Sylvia’s experiences as a young girl and as one of Miss Moore’s students highlight the value of active, critical education. The experiences at F.A.O. Schwarz store enlightened Sylvia and her peers to see the reality of their environment. The students got to learn about the gravity of poverty in their neighborhood when Sugar comment, “I don’t think all of us here put together eat in a year eat what that sailboat costs.” Active learning has helped the students experience what social inequality feels like. Sugar notes that this does not promote the value of democracy. Equal chance to pursue happiness means an equal crack at the dough. Critical education has been impactful as we see the students getting to question the way of things. Sylvia and her peers were naïve before visiting the store and the experience at the F.A.O. Schwarz toy store changed their perspective of the world. The students appear to be challenged by how poor their community is and are not pleased by the state of the difference in social classes.

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Sylvia is a character who is constantly in control and appears to be vulgar and rude to those who appear superior to her. Her judgmental character shows her need for control and satisfaction in her life. However, towards the end of the story, Sugar outruns her and responds by saying, “But ain’t nobody gonna beat me at nuthin.” Since her visit at the toy store, she has been challenged all through and has realized that she is socially disadvantaged. By being outran by her friend, she does not respond with her usual insults and comforts herself that nobody will defeat at anything. Sylvia means she is not going to settle with being poor or considered to be less than the people who can afford to buy the expensive things at the toy store. The learning experience taught her that there are people who are well privileged and she should challenge the system for better things. Miss Moore says that where we are is who we are, but it doesn’t necessarily have to be that way.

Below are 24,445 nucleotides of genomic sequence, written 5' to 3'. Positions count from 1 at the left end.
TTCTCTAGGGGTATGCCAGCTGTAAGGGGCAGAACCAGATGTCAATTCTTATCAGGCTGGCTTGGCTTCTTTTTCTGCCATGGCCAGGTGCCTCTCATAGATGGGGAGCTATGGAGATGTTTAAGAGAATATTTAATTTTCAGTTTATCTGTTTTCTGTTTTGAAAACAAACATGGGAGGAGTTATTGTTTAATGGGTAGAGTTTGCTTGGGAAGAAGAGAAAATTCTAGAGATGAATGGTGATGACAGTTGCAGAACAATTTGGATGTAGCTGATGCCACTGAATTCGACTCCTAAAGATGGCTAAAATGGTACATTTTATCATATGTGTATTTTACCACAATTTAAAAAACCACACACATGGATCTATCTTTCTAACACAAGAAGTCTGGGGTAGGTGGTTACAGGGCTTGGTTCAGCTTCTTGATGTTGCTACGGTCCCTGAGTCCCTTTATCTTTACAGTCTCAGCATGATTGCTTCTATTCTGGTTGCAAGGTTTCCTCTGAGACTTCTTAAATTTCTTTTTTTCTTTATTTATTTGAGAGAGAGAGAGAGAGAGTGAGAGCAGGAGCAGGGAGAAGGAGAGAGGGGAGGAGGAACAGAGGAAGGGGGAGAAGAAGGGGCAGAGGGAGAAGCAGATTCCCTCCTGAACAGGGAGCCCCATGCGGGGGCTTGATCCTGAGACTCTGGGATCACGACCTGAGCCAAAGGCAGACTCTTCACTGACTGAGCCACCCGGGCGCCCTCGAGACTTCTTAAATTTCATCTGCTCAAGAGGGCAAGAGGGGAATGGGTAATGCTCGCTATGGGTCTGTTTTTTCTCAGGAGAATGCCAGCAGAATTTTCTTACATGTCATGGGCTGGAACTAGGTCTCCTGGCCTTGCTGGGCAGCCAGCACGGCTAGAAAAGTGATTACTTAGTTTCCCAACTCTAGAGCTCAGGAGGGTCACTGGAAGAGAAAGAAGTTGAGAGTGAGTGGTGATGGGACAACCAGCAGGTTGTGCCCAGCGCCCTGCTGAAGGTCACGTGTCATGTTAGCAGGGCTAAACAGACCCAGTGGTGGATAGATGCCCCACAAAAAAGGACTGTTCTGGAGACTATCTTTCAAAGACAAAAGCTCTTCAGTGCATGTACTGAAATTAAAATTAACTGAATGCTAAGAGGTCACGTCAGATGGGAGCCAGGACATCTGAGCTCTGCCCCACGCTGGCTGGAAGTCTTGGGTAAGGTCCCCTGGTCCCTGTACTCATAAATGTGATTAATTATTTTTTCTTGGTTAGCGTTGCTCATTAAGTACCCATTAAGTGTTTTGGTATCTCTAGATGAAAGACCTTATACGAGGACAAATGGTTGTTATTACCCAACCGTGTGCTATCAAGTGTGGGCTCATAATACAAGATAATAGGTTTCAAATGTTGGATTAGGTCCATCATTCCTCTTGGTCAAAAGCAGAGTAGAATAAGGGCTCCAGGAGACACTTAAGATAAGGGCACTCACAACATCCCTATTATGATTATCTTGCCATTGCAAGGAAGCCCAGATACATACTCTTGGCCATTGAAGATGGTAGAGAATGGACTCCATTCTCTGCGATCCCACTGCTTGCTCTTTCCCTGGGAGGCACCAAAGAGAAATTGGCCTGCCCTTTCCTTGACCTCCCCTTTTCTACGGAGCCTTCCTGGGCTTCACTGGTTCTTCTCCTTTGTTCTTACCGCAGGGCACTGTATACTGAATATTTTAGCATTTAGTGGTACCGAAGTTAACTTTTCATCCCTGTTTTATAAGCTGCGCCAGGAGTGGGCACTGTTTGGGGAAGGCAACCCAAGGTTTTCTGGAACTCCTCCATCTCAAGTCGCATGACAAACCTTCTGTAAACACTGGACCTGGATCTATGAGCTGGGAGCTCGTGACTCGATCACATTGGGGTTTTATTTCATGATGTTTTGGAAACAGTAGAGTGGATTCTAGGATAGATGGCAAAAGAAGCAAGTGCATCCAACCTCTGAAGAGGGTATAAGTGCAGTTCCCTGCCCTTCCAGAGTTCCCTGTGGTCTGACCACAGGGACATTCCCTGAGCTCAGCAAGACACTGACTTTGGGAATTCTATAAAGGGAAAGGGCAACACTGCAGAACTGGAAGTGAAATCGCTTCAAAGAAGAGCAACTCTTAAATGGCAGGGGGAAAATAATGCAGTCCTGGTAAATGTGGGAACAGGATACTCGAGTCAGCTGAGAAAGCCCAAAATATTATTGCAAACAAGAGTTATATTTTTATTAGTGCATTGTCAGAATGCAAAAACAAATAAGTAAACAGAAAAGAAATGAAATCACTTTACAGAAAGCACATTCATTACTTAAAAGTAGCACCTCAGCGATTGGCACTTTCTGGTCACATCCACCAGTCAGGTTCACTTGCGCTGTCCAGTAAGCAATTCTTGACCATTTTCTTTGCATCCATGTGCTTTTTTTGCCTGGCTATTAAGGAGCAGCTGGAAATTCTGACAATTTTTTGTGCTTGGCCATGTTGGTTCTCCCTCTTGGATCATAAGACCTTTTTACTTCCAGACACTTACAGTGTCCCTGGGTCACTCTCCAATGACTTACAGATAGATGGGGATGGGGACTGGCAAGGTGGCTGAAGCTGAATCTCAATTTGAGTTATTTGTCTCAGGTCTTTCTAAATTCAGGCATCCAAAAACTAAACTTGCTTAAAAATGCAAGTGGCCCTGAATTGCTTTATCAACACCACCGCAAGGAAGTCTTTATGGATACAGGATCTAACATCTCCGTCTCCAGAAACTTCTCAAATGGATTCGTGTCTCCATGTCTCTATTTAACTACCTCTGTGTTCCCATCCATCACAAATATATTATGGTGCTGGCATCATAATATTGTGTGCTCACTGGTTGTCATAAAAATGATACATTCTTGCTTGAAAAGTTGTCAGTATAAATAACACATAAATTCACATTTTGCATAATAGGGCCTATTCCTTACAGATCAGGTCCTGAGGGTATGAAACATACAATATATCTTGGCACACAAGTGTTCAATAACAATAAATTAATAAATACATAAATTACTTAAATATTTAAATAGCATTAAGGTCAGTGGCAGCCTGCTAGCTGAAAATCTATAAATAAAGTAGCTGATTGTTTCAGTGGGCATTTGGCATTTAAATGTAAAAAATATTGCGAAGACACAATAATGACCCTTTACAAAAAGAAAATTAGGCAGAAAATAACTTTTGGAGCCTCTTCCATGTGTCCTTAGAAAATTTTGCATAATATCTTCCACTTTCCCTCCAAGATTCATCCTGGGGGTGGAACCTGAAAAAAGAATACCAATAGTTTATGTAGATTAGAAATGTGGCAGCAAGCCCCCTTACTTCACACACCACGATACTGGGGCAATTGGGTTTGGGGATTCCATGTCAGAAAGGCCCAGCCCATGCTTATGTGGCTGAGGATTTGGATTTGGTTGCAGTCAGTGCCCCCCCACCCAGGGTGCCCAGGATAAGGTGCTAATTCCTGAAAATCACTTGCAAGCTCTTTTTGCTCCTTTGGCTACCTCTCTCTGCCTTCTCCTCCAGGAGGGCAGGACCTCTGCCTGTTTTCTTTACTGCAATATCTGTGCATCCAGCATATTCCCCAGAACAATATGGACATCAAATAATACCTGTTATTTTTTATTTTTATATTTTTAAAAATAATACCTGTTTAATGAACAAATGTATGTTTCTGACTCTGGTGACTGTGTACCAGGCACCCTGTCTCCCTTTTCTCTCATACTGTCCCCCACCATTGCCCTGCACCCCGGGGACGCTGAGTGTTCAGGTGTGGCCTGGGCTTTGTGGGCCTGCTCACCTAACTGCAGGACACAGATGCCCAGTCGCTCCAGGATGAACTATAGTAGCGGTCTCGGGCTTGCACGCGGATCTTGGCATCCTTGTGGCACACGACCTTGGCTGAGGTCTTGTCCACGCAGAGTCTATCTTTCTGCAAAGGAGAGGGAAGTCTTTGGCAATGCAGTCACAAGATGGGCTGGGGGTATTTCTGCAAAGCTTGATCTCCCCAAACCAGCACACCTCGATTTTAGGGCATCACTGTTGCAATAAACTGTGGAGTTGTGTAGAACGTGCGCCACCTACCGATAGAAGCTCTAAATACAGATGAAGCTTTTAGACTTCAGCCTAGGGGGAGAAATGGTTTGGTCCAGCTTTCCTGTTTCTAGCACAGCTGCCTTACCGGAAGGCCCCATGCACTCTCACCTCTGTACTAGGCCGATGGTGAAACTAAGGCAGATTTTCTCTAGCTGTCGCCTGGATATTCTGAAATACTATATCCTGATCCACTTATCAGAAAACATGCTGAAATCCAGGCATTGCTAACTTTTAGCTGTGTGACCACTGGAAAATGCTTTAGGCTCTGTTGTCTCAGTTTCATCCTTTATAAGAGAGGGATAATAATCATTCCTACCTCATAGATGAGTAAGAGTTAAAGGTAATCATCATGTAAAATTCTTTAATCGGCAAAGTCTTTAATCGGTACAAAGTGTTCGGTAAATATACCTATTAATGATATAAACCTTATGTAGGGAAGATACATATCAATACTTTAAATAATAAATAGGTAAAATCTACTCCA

Active and critical education has been used effectively by Miss Moore to change the perception of her students towards the world. The students were naïve and were not aware of their social status until they visited Fifth Avenue. Miss Moore has helped the children learn the value of education and have confidence to challenge their current lifestyles. Mercedes notes that she would like to visit the store again when she gets her birthday money. This shows that she wants to strive to attain better things. Therefore, the experiences by Miss Moore’s students shows the value of active, critical education. Teachers should engage their students in active learning and use non-conventional teaching strategies during lessons. The trip at the toy store gave the students a first-hand experience of the differences in social class in their society. Miss Moore students became aware that they were living in poverty and is upon them to question and improve their way of life.

Work cited

Bambara, Toni Cade. “The lesson.” Gorilla, my love (1972): 85-96.